The Villa of the Mysteries (Villa dei Misteri) is a well-preserved suburban Roman villa on the outskirts of Pompeii, southern Italy, famous for the series of frescos in one room, which are usually thought to show the initiation of a young woman into a Greco-Roman mystery cult. These are now probably the best known of the relatively rare survivals of Ancient Roman painting. Like the rest of the Roman city of Pompeii, the villa was buried in the eruption of Mount Vesuvius in 79 and excavated from 1909 onwards (long after much of the main city). It is now a popular part of tourist visits to Pompeii, and forms part of the UNESCO World Heritage Site at Pompeii.References:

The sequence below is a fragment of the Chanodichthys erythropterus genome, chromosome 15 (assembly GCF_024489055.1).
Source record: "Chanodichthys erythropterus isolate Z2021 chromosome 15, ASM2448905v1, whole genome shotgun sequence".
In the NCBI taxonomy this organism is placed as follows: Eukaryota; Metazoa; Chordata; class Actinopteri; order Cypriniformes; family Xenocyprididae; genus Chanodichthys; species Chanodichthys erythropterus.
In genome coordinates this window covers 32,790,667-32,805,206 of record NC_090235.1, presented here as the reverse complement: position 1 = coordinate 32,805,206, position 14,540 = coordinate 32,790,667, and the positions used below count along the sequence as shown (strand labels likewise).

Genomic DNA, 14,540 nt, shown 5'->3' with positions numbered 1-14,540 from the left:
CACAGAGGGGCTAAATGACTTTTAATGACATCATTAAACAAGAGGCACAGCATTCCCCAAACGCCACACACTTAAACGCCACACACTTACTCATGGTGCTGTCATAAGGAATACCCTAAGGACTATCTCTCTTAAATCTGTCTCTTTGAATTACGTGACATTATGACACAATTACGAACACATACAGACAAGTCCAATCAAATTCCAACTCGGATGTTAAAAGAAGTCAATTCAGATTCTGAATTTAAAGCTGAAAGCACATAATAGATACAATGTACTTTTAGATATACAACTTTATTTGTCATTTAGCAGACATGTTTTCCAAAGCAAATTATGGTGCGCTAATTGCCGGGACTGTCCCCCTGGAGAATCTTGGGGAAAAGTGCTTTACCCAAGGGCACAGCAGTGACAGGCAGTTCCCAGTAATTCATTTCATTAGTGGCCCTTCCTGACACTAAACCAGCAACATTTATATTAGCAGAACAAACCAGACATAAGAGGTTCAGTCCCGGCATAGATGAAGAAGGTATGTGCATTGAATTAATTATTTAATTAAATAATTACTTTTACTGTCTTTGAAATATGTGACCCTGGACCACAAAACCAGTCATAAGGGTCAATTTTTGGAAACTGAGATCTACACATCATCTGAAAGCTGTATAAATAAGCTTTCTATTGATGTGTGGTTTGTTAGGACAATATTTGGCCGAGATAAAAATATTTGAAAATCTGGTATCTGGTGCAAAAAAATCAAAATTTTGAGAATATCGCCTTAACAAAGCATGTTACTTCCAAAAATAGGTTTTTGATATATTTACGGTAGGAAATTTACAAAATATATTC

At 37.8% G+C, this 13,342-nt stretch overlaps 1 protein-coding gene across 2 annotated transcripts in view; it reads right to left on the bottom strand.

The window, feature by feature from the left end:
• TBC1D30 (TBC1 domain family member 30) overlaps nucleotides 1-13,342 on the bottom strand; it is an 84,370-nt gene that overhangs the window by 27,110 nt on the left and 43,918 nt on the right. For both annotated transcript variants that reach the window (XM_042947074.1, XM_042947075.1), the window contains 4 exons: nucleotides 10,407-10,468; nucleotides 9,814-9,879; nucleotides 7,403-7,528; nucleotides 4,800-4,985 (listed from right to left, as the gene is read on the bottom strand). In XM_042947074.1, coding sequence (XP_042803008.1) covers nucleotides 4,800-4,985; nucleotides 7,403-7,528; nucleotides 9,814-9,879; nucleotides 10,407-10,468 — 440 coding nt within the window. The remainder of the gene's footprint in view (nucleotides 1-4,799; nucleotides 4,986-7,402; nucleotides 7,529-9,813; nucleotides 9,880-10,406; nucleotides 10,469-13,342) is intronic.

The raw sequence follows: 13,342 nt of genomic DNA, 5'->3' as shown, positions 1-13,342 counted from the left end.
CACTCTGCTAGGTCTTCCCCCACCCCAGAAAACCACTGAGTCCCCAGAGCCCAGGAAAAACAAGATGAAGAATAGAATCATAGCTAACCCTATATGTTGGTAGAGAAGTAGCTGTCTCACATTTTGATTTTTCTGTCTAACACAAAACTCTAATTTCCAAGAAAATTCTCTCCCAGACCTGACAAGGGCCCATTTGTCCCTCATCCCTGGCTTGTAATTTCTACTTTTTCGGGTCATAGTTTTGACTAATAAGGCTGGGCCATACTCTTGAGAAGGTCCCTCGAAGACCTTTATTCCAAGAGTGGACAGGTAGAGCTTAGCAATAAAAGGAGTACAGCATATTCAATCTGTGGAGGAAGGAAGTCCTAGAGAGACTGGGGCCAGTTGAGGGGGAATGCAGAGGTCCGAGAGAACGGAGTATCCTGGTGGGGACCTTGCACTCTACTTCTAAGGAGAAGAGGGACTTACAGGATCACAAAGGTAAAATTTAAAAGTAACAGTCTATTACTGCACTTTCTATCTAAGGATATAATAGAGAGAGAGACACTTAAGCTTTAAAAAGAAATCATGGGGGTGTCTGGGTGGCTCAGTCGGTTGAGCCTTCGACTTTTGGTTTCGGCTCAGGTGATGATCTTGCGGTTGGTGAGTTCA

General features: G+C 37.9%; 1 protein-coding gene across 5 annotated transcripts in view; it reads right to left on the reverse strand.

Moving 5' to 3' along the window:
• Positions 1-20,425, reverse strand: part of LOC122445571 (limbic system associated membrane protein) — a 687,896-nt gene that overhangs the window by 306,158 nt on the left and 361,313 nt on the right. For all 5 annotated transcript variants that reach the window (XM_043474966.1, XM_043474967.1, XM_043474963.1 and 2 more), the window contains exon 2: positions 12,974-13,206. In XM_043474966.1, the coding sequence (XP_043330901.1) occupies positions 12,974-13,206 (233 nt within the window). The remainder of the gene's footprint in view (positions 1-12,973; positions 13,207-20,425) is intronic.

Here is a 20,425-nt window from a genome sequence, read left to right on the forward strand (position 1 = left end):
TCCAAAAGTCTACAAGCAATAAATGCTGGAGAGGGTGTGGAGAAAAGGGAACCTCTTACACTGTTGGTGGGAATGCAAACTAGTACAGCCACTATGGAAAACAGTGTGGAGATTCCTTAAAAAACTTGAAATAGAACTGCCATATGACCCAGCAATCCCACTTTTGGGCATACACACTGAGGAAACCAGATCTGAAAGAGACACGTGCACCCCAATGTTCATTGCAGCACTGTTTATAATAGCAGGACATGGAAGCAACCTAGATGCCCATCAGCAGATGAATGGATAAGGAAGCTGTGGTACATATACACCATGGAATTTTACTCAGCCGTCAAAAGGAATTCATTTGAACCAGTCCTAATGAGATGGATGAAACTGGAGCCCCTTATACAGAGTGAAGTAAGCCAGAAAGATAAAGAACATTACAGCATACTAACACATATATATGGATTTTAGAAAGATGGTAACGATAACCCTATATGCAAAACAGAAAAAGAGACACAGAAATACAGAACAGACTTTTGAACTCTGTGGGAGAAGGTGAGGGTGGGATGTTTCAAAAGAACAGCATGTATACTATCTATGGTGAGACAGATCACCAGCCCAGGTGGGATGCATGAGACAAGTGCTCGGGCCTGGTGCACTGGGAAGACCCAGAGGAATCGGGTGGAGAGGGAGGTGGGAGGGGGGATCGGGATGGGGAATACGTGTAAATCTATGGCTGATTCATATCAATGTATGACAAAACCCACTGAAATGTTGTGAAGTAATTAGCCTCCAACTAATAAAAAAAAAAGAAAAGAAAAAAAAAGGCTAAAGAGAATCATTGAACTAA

Redipuglia is the largest Italian Military Sacrarium. It rises up on the western front of the Monte Sei Busi, which, in the First World War was bitterly fought after because, although it was not very high, from its summit it allowed an ample range of access from the West to the first steps of the Karstic table area.
The monumental staircase on which the remains of one hundred thousand fallen soldiers are lined up and which has at its base the monolith of the Duke of Aosta, who was the commanding officer of the third Brigade, and gives an image of a military grouping in the field of a Great Unity with its Commanding Officer at the front. The mortal remains of 100,187 fallen soldiers lie here, 39,857 of them identified and 60,330 unknown.